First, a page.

As instructors, the most helpful strategies that we implemented included creating a predictable course structure, allowing options for asynchronous course participation when live participation is not necessary, reaching out to struggling students, making time to solicit their input, and making clear when and how we are available for communication. By creating predictable structure, we can focus our communications on course material rather than logistics. We found tools such as Poll Everywhere, Kahoot! and Zoom Polls to be key to increasing student engagement by distance. We acknowledge that students also require training and support for online delivery, something that was difficult to achieve in the abrupt move to online teaching.

When considering teaching and learning, attention to ensuring the integrity of the assessment and therefore legitimacy of the qualification is also warranted. For all involved, transitioning assessments online demands creativity and patience, and training in online assessments would be beneficial for students and instructors. We explored methods, including lockdown browsers and live proctoring via Zoom, to promote integrity of remote assessments. At this point, it is difficult to further elaborate on the success of adopted strategies, as research into this is ongoing.

Beyond the classroom, a greater challenge for many institutions has been how to continue experiential education, as many hospitals and pharmacies close their doors to pharmacy students and other health sciences students. These challenges raise the question of whether phone or video encounters can provide the necessary direct patient-care experience and interprofessional interaction to prepare practice-ready pharmacists. During patient telehealth encounters, for example, students may miss the opportunity to learn from non-verbal communication and make physical assessments that provide important information about a patient's health and disposition. Despite limitations, it was envisioned that students engaging in care have the chance to overcome communication barriers and learn skills to thrive in a post-COVID-19 world remotely, which may embrace telehealth more readily. Other skills, such as patient work-up and documentation, can easily be practised if remote medical record access is available.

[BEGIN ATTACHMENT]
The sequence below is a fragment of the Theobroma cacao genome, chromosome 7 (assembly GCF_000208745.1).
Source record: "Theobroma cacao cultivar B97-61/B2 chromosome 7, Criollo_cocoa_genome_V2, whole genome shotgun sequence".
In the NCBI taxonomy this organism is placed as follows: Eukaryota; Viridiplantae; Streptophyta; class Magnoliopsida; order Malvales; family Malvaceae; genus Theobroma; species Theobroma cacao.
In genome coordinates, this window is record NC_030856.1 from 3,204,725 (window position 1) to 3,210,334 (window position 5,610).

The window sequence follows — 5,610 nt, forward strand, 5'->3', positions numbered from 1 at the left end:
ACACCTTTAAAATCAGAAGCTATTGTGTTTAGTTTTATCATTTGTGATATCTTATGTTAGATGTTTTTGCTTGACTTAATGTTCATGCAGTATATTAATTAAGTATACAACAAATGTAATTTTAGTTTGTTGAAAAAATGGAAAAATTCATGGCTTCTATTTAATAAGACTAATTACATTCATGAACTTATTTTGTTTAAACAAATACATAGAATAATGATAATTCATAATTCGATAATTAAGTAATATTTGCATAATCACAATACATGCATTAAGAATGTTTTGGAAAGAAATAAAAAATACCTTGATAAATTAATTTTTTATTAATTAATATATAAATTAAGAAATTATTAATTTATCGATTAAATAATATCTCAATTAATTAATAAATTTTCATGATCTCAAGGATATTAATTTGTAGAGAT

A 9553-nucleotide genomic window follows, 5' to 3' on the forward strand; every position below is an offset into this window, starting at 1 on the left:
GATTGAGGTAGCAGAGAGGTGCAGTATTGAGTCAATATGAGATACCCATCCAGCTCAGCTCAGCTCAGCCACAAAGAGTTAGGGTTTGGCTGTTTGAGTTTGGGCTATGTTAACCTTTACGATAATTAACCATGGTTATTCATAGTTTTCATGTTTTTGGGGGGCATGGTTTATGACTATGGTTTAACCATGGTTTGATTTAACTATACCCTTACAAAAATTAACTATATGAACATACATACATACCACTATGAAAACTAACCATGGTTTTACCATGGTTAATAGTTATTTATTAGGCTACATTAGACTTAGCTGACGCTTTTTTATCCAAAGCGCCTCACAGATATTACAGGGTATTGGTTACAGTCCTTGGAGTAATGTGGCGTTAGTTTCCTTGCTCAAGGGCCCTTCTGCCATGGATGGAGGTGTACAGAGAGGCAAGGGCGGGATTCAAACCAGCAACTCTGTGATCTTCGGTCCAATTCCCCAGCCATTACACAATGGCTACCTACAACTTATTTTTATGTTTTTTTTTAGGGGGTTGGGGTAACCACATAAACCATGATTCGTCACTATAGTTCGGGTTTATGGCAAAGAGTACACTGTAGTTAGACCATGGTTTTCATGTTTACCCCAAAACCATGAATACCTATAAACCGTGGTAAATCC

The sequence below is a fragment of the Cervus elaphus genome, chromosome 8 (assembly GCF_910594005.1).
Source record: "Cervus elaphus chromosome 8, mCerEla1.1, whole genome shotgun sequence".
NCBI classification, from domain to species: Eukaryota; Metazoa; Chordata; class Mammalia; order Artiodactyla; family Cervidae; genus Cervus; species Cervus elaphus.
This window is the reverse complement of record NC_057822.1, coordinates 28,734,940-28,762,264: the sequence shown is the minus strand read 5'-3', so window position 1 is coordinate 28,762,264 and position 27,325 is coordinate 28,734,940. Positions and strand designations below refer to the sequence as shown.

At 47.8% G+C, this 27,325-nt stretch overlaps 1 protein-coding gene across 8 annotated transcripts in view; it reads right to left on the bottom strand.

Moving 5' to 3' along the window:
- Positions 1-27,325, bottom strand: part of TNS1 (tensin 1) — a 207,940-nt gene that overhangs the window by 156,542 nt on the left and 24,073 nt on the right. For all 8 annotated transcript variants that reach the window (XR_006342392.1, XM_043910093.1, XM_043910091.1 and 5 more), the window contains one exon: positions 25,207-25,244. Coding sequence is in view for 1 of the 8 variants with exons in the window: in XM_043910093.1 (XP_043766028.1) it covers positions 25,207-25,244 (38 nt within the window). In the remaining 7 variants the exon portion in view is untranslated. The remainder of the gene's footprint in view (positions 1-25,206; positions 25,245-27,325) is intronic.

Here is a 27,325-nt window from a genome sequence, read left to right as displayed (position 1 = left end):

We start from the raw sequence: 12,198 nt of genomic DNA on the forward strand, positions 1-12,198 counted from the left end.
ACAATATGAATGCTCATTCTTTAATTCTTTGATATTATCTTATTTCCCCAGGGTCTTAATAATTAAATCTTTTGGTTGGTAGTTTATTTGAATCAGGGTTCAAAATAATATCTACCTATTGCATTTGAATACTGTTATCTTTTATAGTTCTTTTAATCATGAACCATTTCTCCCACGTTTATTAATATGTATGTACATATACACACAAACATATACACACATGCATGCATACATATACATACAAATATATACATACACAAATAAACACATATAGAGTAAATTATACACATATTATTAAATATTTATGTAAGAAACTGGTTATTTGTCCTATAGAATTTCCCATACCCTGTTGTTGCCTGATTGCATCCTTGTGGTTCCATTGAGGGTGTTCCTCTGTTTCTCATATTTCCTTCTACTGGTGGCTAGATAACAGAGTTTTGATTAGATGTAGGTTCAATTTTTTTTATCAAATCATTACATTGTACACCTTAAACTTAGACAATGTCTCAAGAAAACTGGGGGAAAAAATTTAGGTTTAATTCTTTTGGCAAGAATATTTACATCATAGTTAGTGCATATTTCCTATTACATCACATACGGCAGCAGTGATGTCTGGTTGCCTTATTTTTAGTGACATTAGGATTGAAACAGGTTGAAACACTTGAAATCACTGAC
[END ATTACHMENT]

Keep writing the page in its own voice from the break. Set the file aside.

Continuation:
Outcome

In the midst of tragedy, challenges and disruptions posed by the Coronavirus, if we are attentive, we may find ways to improve teaching of the world's future pharmacists through the lens of this pandemic. Through the impact of the coronavirus we can teach our students the critical importance of managing chronic diseases, such as diabetes and heart failure. As the pandemic highlights shortcomings of our healthcare systems, we can point to ways that pharmacists improve care, fill gaps and make a difference in patients' lives.

Declaration. None.

Acknowledgements. Drs V Bangalee and V Perumal-Pillay are University of KwaZulu-Natal (UKZN) Developing Research Innovation, Localisation and Leadership in South Africa (DRILL) fellows. DRILL is a National Institutes of Health (NIH) grant (D43TW010131) awarded to UKZN in 2015 to support a research training and induction programme for early career academics.

Author contributions. All authors contributed to conceptualisation of the article. HR and VB wrote the manuscript. All authors contributed to editing of the document. FO prepared the manuscript for submission. The content is solely the responsibility of the authors and does not necessarily represent the official views of DRILL and the NIH.

Funding. None.

Conflicts of interest. None.

 

 

Correspondence:
F Oosthuizen
oosthuizenf@ukzn.ac.za

Accepted 12 January 2021